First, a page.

The Braves are trying to trade for upgrades in what has been a shaky bullpen, reports David O’Brien of the Atlanta Journal-Constitution (via Twitter), but the team is reluctant to part with young talent or pay significant money in order to make it happen.
Clearly, that hesitance will make it rather difficult to procure a meaningful upgrade by way of trade. The Braves’ farm system has improved rapidly over the past eight months thanks in large part to a strong offseason rebuilding effort from new president of baseball operations John Hart. It’s logical that Hart, having only recently collected so much minor league talent, would be loath to part with meaningful future assets when his goal has seemingly been to build a sustainable core for the future as opposed to putting an immediate contender on the field.
Nevertheless, the Braves are just one game under .500 after today’s loss to the Diamondbacks — a loss, mind you, that was incurred when the bullpen failed to protect a two-run lead over the game’s final three innings. With a collective bullpen ERA of 4.71 (worst in the Majors), it’s easy to make the argument that with a more effective relief corps, the Braves could be vying for a share of the NL East division lead. They are, after all, just three games out of first despite having traded Jason Heyward, Justin Upton, Evan Gattis, Craig Kimbrel and David Carpenter this offseason.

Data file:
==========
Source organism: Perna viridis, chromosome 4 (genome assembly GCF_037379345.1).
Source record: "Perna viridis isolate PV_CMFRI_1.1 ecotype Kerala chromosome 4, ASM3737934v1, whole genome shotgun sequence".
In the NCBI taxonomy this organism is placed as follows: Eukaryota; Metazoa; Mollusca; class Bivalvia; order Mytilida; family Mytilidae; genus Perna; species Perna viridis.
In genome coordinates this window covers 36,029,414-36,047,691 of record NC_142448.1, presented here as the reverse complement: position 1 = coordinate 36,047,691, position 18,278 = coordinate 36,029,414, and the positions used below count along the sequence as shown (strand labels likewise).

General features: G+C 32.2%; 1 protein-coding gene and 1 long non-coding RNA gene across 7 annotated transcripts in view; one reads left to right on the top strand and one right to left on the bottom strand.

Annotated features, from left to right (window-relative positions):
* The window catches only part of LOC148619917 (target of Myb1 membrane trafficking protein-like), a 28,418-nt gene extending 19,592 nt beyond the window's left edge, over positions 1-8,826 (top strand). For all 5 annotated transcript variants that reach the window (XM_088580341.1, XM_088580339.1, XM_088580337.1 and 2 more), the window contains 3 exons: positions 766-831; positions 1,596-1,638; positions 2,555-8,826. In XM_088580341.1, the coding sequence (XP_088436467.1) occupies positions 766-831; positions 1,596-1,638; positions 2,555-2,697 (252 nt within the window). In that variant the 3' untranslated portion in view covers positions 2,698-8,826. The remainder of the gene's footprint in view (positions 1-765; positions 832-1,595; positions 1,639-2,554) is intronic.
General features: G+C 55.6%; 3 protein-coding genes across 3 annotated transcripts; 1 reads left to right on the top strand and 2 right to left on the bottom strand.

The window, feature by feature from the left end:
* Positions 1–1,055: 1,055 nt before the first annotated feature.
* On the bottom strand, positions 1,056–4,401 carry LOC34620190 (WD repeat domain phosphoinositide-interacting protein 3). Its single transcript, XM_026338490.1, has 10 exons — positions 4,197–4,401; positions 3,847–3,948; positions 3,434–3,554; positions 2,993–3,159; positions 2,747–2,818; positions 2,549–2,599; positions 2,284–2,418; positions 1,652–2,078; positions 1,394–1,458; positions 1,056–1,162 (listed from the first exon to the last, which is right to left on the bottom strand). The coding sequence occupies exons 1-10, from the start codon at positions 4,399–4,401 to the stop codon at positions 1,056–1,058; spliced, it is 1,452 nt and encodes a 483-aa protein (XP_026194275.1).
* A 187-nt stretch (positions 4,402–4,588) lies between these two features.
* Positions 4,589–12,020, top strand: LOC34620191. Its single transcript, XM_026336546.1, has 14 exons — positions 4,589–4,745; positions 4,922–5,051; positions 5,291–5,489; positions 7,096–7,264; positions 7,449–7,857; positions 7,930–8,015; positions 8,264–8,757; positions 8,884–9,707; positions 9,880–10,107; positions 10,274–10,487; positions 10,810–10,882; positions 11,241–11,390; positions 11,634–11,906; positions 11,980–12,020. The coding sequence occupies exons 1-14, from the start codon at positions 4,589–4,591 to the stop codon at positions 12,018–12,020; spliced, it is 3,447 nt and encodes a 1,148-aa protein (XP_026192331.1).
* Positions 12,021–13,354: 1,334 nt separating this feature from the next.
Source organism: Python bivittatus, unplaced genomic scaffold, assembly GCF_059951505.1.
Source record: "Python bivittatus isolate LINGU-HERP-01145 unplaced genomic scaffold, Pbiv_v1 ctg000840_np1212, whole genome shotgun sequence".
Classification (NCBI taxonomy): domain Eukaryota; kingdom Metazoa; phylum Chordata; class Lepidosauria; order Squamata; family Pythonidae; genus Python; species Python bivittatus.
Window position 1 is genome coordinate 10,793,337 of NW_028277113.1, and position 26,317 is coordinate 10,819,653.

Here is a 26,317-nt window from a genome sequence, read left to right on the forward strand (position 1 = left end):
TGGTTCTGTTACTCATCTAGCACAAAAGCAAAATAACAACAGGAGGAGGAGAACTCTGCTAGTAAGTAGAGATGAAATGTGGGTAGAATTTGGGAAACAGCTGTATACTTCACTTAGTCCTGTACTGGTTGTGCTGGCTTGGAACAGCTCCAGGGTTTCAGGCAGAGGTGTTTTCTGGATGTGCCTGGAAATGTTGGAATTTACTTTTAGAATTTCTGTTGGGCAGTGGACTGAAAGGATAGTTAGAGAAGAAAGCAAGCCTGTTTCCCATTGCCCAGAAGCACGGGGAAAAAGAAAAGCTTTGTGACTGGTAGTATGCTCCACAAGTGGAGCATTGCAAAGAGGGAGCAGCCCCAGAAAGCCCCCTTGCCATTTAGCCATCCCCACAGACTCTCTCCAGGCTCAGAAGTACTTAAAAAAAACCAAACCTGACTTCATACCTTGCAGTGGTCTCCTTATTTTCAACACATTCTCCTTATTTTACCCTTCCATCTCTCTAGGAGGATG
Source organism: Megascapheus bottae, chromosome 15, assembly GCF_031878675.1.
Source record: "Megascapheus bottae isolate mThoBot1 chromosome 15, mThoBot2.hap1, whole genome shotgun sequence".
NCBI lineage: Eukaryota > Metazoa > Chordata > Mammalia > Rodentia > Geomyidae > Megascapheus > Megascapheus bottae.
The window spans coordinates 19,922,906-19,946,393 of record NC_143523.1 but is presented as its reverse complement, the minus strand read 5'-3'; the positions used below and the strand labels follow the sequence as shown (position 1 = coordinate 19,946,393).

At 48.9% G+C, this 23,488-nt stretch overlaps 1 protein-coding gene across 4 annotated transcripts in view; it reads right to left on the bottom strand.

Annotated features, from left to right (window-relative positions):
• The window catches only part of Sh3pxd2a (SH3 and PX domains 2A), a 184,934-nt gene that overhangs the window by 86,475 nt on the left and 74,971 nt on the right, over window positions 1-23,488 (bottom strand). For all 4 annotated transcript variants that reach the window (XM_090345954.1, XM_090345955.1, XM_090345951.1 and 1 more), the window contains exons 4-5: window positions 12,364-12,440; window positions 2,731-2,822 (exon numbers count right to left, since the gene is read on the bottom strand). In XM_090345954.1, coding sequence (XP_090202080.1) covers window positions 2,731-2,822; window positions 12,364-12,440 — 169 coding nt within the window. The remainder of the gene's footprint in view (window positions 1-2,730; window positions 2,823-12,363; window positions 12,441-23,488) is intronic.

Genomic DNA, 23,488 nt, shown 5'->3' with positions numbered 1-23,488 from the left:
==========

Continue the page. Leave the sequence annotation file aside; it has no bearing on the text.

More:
Carpenter, for what it’s worth, was designated for assignment by the Yankees just today, making him a plausible target for the Braves to re-acquire if they feel a reunion with pitching coach Roger McDowell can sort out the troubles that he incurred in New York. Carpenter yielded 10 earned runs in 18 2/3 innings with the Yankees and saw his strong K/9 rate nearly halved while his walk rate went in the other direction. He did maintain his velocity, however, and he’s earning a reasonable $1.275MM salary, of which about $864K remains. Relievers Sergio Santos and David Huff are also in DFA limbo, though neither has had any sort of consistent track record in recent years.
If the Braves are simply looking for fresh arms, they could also consider exploring a group of pitchers that have recently opted out of their contracts. Juan Gutierrez, Robert Coello and Dana Eveland all come with varying degrees of MLB experience (Gutierrez and Eveland have significantly more than Coello), and veteran David Aardsma may or may not opt out of his Dodgers contract once the team’s 72-hour window to add him to the 25-man roster expires tomorrow.
Beyond these names, it is admittedly difficult to conjure up realistic possibilities given O’Brien’s stated restrictions. While the Phillies and Brewers are a pair of very likely sellers this summer, the obvious trade candidates on each club — Jonathan Papelbon, Francisco Rodriguez, Jonathan Broxton — all come with considerable financial commitments. Despite the fact that it’s difficult to envision a scenario in which the team can successfully upgrade the bullpen while parting with little value, it’s telling that the team is even thinking in terms of adding assets. Entering the season, most pundits (myself included) pegged the Braves as an eventual seller, but for the time being, that doesn’t seem to be the direction in which they’re headed.